Vaccines save millions of lives throughout the world each and every year. However, what methods are used to find them and why are they normally so very effective? It is a good idea if we take a closer look at these important questions.
Weakening the Virus
The goal of any virologist is to find a way to weaken an existing virus. The weaker form is then given to the patient. In turn, his or her body will develop an immunity to the substance (while the virus will not be strong enough to cause a major illness). The key to this entire process revolves around a few different strategies.
One of the ways to weaken a virus is to hinder its capability to reproduce. So, it is rendered virtually harmless. Or, the virus is killed with a chemical before it is given to the patient. Finally, only a portion of the organism can be used so that less of a danger is present (this is how the vaccine for Hepatitis B is created).
Another highly effective method is to very literally grow a virus in laboratory settings. These cultures are then studied and experimented upon. As this is done within controlled settings, there is no risk that the virus will be transmitted outside of the lab. Growing cultures in this way can help us understand how a virus or bacteria operates. In turn, this provides scientists with an insight that would not have been possible in human subjects. Companies such as Biolamina specialise in such tasks and a great many organisms are studied in this way. In fact, even human stem cells can be examined.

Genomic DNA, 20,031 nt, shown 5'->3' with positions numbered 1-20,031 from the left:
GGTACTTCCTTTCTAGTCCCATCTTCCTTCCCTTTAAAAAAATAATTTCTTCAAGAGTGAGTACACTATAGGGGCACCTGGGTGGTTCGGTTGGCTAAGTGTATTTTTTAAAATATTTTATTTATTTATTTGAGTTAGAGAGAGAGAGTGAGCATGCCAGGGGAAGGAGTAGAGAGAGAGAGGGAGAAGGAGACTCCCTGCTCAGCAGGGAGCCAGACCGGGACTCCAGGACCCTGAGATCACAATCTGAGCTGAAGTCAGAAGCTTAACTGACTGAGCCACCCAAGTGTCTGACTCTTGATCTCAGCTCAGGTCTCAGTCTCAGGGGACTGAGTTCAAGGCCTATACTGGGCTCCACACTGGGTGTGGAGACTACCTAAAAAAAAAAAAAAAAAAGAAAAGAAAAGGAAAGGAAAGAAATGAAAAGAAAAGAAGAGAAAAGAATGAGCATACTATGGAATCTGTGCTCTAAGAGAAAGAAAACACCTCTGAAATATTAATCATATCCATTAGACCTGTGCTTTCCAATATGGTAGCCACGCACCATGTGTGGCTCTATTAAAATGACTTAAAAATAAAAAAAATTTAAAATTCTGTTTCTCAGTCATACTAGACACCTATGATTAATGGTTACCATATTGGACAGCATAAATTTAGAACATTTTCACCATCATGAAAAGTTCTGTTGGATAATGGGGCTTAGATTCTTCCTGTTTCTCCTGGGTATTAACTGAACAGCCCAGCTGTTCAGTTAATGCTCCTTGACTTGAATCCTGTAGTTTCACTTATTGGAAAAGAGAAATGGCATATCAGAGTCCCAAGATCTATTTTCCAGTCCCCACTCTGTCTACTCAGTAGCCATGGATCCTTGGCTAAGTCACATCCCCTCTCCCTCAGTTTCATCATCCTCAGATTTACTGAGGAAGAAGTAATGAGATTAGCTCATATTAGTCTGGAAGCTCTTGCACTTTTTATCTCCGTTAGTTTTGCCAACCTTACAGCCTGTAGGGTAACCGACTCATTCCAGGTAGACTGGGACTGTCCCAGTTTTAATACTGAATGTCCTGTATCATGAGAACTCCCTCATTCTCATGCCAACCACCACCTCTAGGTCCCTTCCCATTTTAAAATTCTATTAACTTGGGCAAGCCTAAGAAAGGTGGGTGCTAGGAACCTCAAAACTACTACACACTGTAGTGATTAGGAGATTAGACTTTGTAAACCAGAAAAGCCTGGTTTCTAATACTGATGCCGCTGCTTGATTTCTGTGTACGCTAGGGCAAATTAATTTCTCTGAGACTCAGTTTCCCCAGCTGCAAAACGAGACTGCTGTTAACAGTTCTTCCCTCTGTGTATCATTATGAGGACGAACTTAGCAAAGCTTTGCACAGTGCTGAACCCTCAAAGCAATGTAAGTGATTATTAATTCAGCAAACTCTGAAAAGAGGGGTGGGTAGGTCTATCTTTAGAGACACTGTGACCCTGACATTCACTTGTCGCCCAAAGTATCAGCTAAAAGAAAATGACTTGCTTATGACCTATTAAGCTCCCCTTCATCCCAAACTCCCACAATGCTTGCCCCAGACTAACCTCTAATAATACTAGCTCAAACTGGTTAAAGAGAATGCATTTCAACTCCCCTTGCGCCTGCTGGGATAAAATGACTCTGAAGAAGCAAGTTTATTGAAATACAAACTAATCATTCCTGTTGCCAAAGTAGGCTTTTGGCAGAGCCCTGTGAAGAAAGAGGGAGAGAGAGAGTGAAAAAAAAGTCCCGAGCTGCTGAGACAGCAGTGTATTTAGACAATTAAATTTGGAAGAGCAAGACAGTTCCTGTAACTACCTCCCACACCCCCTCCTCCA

An important step in finding a correct vaccine is through the use of phased trials to determine its safety. The first phase will primarily look at how a small portion of healthy adults react once it is administered. The second phase will give this potential vaccine to a few hundred individuals. The third and final stage will provide the treatment to a massive audience and observe the ultimate outcome (once it has been deemed safe).
After the virus is initially weakened and these phases are completed, a vaccine can then be made available to the general public.